Barely a year after the historic 2018 provincial election — in which Ontario’s New Democratic Party was vaulted into the seats of the Official Opposition — leader Andrea Horwath is kicking off the unofficial campaign for 2022.

Horwath introduced a new policy plank called the Green New Democratic Deal, which puts the environment and greenhouse gas reductions at the centre of the party’s vision for the future.

The measure was introduced at the NDP’s semi-annual convention in Hamilton, where Horwath also faces a leadership review on her 10th anniversary as leader — a test she is expected to pass.

“We are going to make Ontario net-zero by 2050, starting with cutting greenhouse gas emissions in half by 2030,” Horwath told party members in a speech, suggesting the move would create more than a million jobs and billions of dollars in economic activity.

The party says while the province would rely on a carbon levy to force industries to reduce the carbon dioxide output, it would also focus on increasing access to public transportation, electric vehicle manufacturing and higher renewable energy generation.

An NDP policy document clarified, however, that a net-zero emissions target wouldn’t mean the closure of production facilities — such as a GHG-emitting steel factory — in Ontario.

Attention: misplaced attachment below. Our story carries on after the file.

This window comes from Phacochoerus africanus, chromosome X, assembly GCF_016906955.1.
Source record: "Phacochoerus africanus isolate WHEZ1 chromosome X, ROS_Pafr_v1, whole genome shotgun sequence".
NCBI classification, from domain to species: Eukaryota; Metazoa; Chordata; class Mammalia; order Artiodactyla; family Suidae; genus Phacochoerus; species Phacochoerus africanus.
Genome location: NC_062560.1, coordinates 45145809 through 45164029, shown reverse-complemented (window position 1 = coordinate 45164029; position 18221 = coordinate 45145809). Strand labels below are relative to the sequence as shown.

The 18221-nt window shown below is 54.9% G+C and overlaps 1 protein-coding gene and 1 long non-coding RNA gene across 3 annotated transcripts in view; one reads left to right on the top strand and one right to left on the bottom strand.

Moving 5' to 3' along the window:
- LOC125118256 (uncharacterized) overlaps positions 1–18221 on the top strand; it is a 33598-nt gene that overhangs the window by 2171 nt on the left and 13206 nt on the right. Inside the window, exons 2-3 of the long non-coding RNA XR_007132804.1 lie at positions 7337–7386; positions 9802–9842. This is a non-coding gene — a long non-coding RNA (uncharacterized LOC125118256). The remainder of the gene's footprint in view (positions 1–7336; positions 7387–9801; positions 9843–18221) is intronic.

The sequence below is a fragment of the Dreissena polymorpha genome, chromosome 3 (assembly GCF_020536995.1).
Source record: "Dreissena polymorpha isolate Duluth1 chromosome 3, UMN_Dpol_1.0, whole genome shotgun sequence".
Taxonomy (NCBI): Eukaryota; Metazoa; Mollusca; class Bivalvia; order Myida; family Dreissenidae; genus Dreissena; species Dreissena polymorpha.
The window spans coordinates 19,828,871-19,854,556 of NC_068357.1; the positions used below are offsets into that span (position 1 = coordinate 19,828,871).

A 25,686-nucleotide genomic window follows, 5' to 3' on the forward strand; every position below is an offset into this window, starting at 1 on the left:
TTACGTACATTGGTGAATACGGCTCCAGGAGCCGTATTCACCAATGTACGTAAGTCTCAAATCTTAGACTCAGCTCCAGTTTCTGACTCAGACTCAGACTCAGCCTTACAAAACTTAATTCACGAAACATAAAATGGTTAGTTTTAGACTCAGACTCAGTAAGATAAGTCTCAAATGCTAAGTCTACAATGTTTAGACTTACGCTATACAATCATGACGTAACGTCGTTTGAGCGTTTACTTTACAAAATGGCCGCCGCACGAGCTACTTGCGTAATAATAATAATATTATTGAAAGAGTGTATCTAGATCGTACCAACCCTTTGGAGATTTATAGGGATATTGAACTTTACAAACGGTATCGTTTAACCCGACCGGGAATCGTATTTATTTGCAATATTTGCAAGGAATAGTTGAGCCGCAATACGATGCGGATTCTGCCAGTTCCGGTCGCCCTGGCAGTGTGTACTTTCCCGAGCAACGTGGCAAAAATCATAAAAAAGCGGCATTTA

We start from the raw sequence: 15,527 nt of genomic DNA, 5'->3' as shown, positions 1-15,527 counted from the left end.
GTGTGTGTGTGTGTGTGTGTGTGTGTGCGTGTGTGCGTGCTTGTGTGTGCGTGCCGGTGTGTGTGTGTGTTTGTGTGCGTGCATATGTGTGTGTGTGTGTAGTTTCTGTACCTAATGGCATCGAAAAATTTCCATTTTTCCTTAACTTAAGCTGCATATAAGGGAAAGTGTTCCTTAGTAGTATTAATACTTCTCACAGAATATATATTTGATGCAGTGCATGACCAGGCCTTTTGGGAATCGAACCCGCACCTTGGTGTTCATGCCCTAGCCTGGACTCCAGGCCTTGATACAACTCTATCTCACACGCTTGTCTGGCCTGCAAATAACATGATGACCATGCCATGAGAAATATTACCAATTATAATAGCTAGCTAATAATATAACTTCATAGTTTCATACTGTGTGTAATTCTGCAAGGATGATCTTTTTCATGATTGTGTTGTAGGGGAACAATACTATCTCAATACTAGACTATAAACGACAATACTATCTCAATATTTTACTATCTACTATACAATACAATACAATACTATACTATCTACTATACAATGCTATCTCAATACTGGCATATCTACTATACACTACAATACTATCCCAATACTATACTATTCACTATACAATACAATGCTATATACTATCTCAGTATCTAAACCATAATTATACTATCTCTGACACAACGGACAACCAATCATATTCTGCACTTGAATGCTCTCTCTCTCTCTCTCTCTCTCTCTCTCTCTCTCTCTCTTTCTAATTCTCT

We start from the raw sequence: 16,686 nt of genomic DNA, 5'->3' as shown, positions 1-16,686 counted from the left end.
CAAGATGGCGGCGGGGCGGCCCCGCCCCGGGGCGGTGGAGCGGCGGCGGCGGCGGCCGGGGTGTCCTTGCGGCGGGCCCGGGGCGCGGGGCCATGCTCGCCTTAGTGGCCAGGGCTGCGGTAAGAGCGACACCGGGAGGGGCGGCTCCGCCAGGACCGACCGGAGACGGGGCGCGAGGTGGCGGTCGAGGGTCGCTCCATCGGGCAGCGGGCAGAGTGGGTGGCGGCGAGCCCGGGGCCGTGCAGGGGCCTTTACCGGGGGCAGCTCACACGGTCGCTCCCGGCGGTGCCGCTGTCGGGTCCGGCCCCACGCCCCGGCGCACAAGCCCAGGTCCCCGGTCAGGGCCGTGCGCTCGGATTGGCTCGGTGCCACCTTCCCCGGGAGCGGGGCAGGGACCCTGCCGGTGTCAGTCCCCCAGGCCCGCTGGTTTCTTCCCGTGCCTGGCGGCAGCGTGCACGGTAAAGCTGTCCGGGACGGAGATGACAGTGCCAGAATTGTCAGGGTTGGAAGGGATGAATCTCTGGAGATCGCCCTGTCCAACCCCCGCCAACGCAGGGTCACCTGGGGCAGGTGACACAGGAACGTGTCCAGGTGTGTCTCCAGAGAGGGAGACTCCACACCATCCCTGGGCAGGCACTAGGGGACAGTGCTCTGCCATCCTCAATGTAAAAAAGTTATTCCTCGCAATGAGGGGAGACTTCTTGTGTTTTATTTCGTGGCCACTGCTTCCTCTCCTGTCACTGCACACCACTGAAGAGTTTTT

Emissions would, instead, be offset through tree-planting programs to “remove carbon dioxide from Canada’s atmosphere.”

The policy document says the plan would need “large upfront investments” that would require a combination of “new revenue streams, fair carbon pricing, lending and borrowing.”

Horwath says taxpayer funded rebate programs would then help residents balance out the costs with energy retrofits to reduce expenses.

“We’re going to give homeowners rebates and interest free-loans, empowering them to move towards net-zero emission homes.”

The NDP plan comes at a time when polls show nearly half of Canadians are opposed to a carbon tax and carbon pricing could be a ballot box question during the upcoming federal election, according to a Forum Research survey released last week.

“The carbon tax looks like it’s mobilizing its opponents to vote in far greater numbers than its proponents,” says Lorne Bozinoff, President of Forum Research.

Ontario’s own carbon fighting scheme, Cap and Trade, was swiftly undone by Premier Doug Ford’s government weeks after taking office.

The system, implemented by the former Liberal government, allowed companies to purchase pollution credits from the province which could later be sold on a secondary market.

It also led to a 4.3 cent-a-litre increase in the price of gasoline and increased home heating costs as industries passed the costs onto consumers.

Horwath says, however, Ford is launching an “anti-environment crusade” in the face of rising floodwaters, wildfires and tornadoes.

“The climate crisis is not his priority,” Horwath told party members. “But it’s mine. It’s yours.”